- Open Access
Subset selection of high-depth next generation sequencing reads for de novo genome assembly using MapReduce framework
© Fang et al. 2015
- Published: 9 December 2015
Recent progress in next-generation sequencing technology has afforded several improvements such as ultra-high throughput at low cost, very high read quality, and substantially increased sequencing depth. State-of-the-art high-throughput sequencers, such as the Illumina MiSeq system, can generate ~15 Gbp sequencing data per run, with >80% bases above Q30 and a sequencing depth of up to several 1000x for small genomes. Illumina HiSeq 2500 is capable of generating up to 1 Tbp per run, with >80% bases above Q30 and often >100x sequencing depth for large genomes. To speed up otherwise time-consuming genome assembly and/or to obtain a skeleton of the assembly quickly for scaffolding or progressive assembly, methods for noise removal and reduction of redundancy in the original data, with almost equal or better assembly results, are worth studying.
We developed two subset selection methods for single-end reads and a method for paired-end reads based on base quality scores and other read analytic tools using the MapReduce framework. We proposed two strategies to select reads: MinimalQ and ProductQ. MinimalQ selects reads with minimal base-quality above a threshold. ProductQ selects reads with probability of no incorrect base above a threshold. In the single-end experiments, we used Escherichia coli and Bacillus cereus datasets of MiSeq, Velvet assembler for genome assembly, and GAGE benchmark tools for result evaluation. In the paired-end experiments, we used the giant grouper (Epinephelus lanceolatus) dataset of HiSeq, ALLPATHS-LG genome assembler, and QUAST quality assessment tool for comparing genome assemblies of the original set and the subset. The results show that subset selection not only can speed up the genome assembly but also can produce substantially longer scaffolds. Availability: The software is freely available at https://github.com/moneycat/QReadSelector.
- Sequencing Depth
- Subset Selection
- Coverage Depth
- Subset Size
- Minimal Quality
With the introduction of next-generation-sequencing technology, a vast amount of sequencing data can be generated in a short period of time. A major application in genome sequencing is de novo assembly, which aligns overlapping reads into super-sequences known as contigs and uses paired-end (PE) reads to further connect contigs into scaffolds . To produce longer contigs and scaffolds, sequencing data with sufficient sequencing depth and low error rate are required. However, DNA sequencing reads from Illumina sequencers have previously generated errors at the rate of 0.5-2.5% , forcing researchers to develop various error correction algorithms in order to be able to use as many sequencing reads as possible. Recently, state-of-the-art high-throughput sequencers, such as the Illumina MiSeq series, have been reported to generate sequencing reads of around 2500x sequencing depth in small genomes, with >80% of bases above Q30 [3, 4]. Another example is the Illumina HiSeq 2500 that is capable of generating up to 1 Tbp per run with >80% bases above Q30 . Sequencing depth of the HiSeq data is often 100x or more for large genomes. The availability of such high sequencing depth and high-quality reads leads us to wonder if it is possible to select useful reads and read pairs from the original sequencing data, in order to assemble genomes without affecting assembly results or with even better results.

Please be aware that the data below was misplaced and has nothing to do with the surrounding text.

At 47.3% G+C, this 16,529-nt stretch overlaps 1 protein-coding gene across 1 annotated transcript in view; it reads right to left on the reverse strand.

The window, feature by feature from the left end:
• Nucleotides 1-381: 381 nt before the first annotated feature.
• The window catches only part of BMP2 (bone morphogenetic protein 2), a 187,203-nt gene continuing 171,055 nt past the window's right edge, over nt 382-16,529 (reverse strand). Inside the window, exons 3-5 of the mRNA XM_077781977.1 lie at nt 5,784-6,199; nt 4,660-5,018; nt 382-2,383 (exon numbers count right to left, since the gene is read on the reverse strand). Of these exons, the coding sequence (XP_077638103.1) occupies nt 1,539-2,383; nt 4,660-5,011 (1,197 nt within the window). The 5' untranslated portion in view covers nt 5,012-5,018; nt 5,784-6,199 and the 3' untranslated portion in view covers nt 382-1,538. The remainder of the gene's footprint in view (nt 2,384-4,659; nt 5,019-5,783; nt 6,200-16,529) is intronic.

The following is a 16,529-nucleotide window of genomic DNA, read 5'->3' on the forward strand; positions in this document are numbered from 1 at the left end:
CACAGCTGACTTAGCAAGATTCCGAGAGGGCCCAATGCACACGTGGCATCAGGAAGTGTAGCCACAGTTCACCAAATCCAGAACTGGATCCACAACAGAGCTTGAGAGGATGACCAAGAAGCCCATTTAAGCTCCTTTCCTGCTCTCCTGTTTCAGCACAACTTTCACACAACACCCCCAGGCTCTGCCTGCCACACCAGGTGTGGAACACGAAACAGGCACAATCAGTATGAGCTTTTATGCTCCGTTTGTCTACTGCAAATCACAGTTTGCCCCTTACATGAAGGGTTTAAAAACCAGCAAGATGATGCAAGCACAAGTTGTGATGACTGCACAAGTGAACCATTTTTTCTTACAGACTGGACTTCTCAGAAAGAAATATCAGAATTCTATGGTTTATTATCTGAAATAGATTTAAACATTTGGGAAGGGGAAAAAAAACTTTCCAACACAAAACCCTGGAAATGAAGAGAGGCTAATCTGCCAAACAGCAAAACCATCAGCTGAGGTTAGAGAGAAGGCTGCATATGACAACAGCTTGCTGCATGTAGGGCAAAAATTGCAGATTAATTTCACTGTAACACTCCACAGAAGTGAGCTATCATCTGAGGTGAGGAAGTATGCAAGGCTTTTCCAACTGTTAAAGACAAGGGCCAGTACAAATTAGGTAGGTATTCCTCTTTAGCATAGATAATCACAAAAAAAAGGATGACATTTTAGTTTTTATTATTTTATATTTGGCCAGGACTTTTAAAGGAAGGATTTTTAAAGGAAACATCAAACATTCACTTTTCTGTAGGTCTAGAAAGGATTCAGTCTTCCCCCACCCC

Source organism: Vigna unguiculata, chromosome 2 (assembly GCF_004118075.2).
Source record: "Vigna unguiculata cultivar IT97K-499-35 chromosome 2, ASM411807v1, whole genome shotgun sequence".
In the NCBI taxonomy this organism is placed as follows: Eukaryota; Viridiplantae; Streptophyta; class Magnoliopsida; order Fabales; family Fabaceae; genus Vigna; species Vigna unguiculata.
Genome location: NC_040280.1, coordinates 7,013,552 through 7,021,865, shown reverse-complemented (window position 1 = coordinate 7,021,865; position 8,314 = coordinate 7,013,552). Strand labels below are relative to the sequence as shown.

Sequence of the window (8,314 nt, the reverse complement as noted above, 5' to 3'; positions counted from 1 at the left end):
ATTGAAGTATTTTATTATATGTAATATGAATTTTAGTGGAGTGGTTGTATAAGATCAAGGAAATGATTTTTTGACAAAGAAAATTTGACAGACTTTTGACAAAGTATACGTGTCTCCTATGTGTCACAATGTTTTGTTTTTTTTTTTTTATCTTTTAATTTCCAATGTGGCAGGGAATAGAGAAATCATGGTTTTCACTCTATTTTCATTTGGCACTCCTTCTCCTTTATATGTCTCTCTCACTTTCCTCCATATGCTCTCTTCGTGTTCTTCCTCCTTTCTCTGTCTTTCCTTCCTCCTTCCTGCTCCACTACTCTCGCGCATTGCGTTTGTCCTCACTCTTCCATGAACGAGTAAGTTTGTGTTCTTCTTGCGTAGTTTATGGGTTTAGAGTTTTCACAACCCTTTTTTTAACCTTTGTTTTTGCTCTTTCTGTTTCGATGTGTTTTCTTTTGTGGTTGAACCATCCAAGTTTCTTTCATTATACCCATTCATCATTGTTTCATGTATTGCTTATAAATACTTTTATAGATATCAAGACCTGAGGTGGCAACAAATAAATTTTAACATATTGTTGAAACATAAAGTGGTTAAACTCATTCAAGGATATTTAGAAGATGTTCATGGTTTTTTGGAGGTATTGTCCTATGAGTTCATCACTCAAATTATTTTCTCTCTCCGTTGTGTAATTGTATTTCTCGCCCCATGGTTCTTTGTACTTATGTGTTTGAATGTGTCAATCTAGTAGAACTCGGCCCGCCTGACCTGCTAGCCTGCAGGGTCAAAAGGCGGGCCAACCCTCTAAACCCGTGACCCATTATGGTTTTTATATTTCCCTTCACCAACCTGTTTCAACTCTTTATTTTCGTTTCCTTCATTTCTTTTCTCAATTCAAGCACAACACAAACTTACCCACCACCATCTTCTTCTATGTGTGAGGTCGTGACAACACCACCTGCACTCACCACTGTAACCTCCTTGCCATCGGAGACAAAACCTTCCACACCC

Datasets and preprocessing
The sequencing datasets used in the experiments.
2 × 300 bp
2 × 300 bp
2 × 200 bp
Mean quality score
% Bases with quality score > 30
To test subset selection for more complex genomes, we included the grouper NGS data, generated by HiSeq 2500, as the third dataset (Table 1). The grouper dataset consist of two PE libraries with a read length configuration of 2 × 200 bp and insert lengths 400 bp and 500 bp. The two libraries are similar in size and have the total size of 125G bp after adaptor and quality trimming by Trim Galore scripts . The base quality score distribution and cumulative distribution of the grouper dataset are given in Additional file 3. In addition, there are five mate-pair libraries, with insert lengths ~2K, ~4K, ~6K, ~8K, ~10K bp, of the grouper. The size of each mate-pair library is ~4.4G bp. Note that the grouper dataset is sequenced by Prof. Lin's team (coauther of this paper) and is under preparation for publication.
The sequencing data were stored in FASTQ format, which provides information on the sequence identifier, read sequence and quality values for each base. The quality values are in ASCII format, and can be transformed into a probability p, which indicates the probability of the corresponding base call being incorrect. The quality value information contained in FASTQ files enables the selection of reads based on quality values. In order to process large-scale datasets more quickly, we developed preprocessing and analytic programs using Hadoop  and MapReduce  framework. The FASTQ format were converted into the key-value format before further processing, where the key field is the read identifier, and the read sequence and quality values are put as two fields of the value.